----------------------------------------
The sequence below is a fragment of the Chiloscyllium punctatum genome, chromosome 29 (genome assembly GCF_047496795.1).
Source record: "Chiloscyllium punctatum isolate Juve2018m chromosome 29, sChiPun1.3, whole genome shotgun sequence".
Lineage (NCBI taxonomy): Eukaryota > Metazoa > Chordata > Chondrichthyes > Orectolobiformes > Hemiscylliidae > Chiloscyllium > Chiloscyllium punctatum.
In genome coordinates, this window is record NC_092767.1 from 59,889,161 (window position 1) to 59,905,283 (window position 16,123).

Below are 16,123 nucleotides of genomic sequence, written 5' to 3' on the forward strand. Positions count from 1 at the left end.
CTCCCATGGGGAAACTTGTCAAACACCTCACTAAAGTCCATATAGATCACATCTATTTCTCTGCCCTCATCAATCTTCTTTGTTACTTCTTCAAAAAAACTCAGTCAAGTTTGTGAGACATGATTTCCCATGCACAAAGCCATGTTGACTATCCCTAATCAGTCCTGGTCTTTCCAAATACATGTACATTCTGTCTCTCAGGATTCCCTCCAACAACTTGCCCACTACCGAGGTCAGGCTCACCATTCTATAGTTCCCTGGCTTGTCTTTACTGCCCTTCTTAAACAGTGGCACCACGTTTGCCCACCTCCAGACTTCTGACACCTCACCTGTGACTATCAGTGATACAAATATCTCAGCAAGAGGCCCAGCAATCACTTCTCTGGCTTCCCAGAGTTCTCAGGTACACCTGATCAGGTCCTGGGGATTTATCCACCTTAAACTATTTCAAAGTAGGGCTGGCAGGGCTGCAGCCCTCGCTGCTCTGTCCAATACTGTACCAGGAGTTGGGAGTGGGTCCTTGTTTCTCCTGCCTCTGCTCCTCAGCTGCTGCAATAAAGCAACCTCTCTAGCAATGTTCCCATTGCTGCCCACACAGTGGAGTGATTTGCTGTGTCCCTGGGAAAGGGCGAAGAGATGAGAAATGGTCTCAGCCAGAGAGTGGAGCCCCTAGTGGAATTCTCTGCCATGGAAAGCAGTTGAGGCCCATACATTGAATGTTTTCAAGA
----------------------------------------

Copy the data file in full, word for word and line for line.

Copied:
The sequence below is a fragment of the Chiloscyllium punctatum genome, chromosome 29 (genome assembly GCF_047496795.1).
Source record: "Chiloscyllium punctatum isolate Juve2018m chromosome 29, sChiPun1.3, whole genome shotgun sequence".
Lineage (NCBI taxonomy): Eukaryota > Metazoa > Chordata > Chondrichthyes > Orectolobiformes > Hemiscylliidae > Chiloscyllium > Chiloscyllium punctatum.
In genome coordinates, this window is record NC_092767.1 from 59,889,161 (window position 1) to 59,905,283 (window position 16,123).

Below are 16,123 nucleotides of genomic sequence, written 5' to 3' on the forward strand. Positions count from 1 at the left end.
CTCCCATGGGGAAACTTGTCAAACACCTCACTAAAGTCCATATAGATCACATCTATTTCTCTGCCCTCATCAATCTTCTTTGTTACTTCTTCAAAAAAACTCAGTCAAGTTTGTGAGACATGATTTCCCATGCACAAAGCCATGTTGACTATCCCTAATCAGTCCTGGTCTTTCCAAATACATGTACATTCTGTCTCTCAGGATTCCCTCCAACAACTTGCCCACTACCGAGGTCAGGCTCACCATTCTATAGTTCCCTGGCTTGTCTTTACTGCCCTTCTTAAACAGTGGCACCACGTTTGCCCACCTCCAGACTTCTGACACCTCACCTGTGACTATCAGTGATACAAATATCTCAGCAAGAGGCCCAGCAATCACTTCTCTGGCTTCCCAGAGTTCTCAGGTACACCTGATCAGGTCCTGGGGATTTATCCACCTTAAACTATTTCAAAGTAGGGCTGGCAGGGCTGCAGCCCTCGCTGCTCTGTCCAATACTGTACCAGGAGTTGGGAGTGGGTCCTTGTTTCTCCTGCCTCTGCTCCTCAGCTGCTGCAATAAAGCAACCTCTCTAGCAATGTTCCCATTGCTGCCCACACAGTGGAGTGATTTGCTGTGTCCCTGGGAAAGGGCGAAGAGATGAGAAATGGTCTCAGCCAGAGAGTGGAGCCCCTAGTGGAATTCTCTGCCATGGAAAGCAGTTGAGGCCCATACATTGAATGTTTTCAAGA